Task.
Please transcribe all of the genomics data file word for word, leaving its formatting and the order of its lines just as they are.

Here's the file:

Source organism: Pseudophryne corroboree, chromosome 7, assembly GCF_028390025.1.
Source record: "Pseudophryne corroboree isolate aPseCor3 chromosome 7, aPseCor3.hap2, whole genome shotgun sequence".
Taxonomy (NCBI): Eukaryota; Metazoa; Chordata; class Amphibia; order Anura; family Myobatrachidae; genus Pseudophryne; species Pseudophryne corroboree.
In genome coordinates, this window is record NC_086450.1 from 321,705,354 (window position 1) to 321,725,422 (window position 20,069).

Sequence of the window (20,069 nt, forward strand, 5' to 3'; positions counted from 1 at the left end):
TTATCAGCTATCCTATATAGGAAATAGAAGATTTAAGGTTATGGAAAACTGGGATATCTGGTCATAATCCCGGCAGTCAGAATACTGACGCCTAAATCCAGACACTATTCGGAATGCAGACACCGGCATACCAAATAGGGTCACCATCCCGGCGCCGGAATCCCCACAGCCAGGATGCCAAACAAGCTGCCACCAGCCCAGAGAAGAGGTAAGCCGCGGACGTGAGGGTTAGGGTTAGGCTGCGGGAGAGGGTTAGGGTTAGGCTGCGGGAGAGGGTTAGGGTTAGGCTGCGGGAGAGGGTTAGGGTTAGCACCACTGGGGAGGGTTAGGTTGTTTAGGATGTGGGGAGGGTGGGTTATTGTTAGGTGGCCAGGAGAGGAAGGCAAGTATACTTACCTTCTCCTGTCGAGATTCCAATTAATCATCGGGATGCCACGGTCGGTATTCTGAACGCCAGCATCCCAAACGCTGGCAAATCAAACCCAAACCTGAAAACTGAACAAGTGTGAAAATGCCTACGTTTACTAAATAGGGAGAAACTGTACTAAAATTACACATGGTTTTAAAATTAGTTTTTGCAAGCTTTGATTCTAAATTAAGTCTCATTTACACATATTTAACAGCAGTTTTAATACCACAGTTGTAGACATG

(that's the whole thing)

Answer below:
Source organism: Pseudophryne corroboree, chromosome 7, assembly GCF_028390025.1.
Source record: "Pseudophryne corroboree isolate aPseCor3 chromosome 7, aPseCor3.hap2, whole genome shotgun sequence".
Taxonomy (NCBI): Eukaryota; Metazoa; Chordata; class Amphibia; order Anura; family Myobatrachidae; genus Pseudophryne; species Pseudophryne corroboree.
In genome coordinates, this window is record NC_086450.1 from 321,705,354 (window position 1) to 321,725,422 (window position 20,069).

Sequence of the window (20,069 nt, forward strand, 5' to 3'; positions counted from 1 at the left end):
TTATCAGCTATCCTATATAGGAAATAGAAGATTTAAGGTTATGGAAAACTGGGATATCTGGTCATAATCCCGGCAGTCAGAATACTGACGCCTAAATCCAGACACTATTCGGAATGCAGACACCGGCATACCAAATAGGGTCACCATCCCGGCGCCGGAATCCCCACAGCCAGGATGCCAAACAAGCTGCCACCAGCCCAGAGAAGAGGTAAGCCGCGGACGTGAGGGTTAGGGTTAGGCTGCGGGAGAGGGTTAGGGTTAGGCTGCGGGAGAGGGTTAGGGTTAGGCTGCGGGAGAGGGTTAGGGTTAGCACCACTGGGGAGGGTTAGGTTGTTTAGGATGTGGGGAGGGTGGGTTATTGTTAGGTGGCCAGGAGAGGAAGGCAAGTATACTTACCTTCTCCTGTCGAGATTCCAATTAATCATCGGGATGCCACGGTCGGTATTCTGAACGCCAGCATCCCAAACGCTGGCAAATCAAACCCAAACCTGAAAACTGAACAAGTGTGAAAATGCCTACGTTTACTAAATAGGGAGAAACTGTACTAAAATTACACATGGTTTTAAAATTAGTTTTTGCAAGCTTTGATTCTAAATTAAGTCTCATTTACACATATTTAACAGCAGTTTTAATACCACAGTTGTAGACATG